November 12, 2020, by Andrew Edwards (Ed)
Reconstructing the ecosystems of the past – An interview with Annegreet Veeken
Annegreet Veeken is a PhD student on the Palaeobenchmarking Resilient Agricultural Systems (PalaeoRAS) project
Why did you decide to do a PhD? What were you doing before?
I had a year between ending my masters and starting my PhD. During that year, I worked part-time at a Dutch environmental NGO as a project assistant in water quality and biodiversity.
Doing a PhD felt like a natural step after ending my Masters in Sustainable Development. I grew towards the idea in the last years of my undergraduate degree in Biology, when I discovered science was a career option. I was lucky enough to do research internships at a couple of different institutions in Sweden and the Netherlands, where I could really discover what my interest are.
What do you study? Why is it important?
I want to know how agriculture has changed ecosystem functions like nutrient cycling and carbon storage. Plants are at the core of these processes and their form follows their function. In my research, I make use of functional traits, which are measurable properties of species that relate to ecosystem functions. I combine plant traits and pollen records to reconstruct past agricultural landscapes and make inferences about past changes in ecosystem processes.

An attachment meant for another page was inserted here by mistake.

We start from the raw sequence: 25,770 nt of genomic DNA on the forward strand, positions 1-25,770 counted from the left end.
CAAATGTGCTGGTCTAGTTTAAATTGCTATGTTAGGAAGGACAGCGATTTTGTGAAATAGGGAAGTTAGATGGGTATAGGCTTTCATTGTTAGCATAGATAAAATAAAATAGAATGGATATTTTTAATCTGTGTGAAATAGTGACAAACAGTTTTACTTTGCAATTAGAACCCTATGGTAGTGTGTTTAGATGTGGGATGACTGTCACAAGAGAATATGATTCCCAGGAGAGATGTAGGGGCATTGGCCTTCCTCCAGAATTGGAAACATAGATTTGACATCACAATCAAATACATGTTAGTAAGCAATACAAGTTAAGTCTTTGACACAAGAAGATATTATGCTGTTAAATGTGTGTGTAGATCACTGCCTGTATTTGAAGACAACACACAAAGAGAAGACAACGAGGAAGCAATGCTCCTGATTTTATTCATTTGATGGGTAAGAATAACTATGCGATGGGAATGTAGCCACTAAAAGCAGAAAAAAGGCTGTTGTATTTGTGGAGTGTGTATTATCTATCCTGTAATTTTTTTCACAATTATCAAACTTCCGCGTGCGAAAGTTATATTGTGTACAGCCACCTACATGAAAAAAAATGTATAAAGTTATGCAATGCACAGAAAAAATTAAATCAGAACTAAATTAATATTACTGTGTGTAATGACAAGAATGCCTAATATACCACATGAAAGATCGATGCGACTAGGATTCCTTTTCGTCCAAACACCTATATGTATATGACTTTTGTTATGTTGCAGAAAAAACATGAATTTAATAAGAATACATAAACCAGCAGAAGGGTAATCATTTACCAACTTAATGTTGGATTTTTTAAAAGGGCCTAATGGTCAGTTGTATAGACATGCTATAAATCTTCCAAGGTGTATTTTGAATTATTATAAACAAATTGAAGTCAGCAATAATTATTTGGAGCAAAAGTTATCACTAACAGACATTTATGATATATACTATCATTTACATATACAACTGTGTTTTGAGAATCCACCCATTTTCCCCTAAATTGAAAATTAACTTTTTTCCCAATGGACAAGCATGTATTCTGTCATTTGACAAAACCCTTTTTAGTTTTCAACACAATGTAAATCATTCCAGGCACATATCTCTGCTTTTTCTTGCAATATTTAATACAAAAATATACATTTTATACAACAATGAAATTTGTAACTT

The past is a place of learning about the long-term sustainability of our agricultural practices. The palaeoecological tool kit allows for extension of the observation windows of modern-day ecology by reconstructing past ecosystems using nature’s own archives – the layered sediments from, among other places, lakes and bogs. The micro- and macroscopic fossils in every layer tell its own story about the time it was deposited.
My research is significantly aided by the large amount of open source data that is available on plant traits, as well as the wealth of published pollen records that are accessible for synthesis.
How do you explain your research to non-scientists?
I reconstruct the agricultural landscapes of the past and study how those ecosystems changed. Agriculture has been shaping the earth’s ecosystems for over 9000 years; this means 9000 years of trial-and-error from which we can learn!
How is your PhD going? Any highlights or successes?
I am now two years into my PhD. I’m glad I’ve had the opportunity to learn a lot of new skills, especially in data analysis. I’ve been able two present at two international conferences and work with my external supervisor in Zurich. I have also been happy in the Geography department as it is a nice, stimulating, supportive environment to work in.
How do you cope with the pressure of doing a PhD?
I find keeping a regular schedule and setting clear goals are great ways of coping with the pressure, which doesn’t mean I always do that!
Also, making sure I have time off PhD-ing, to go for walks, runs, climbs and to explore the beautiful landscapes of the UK really helps.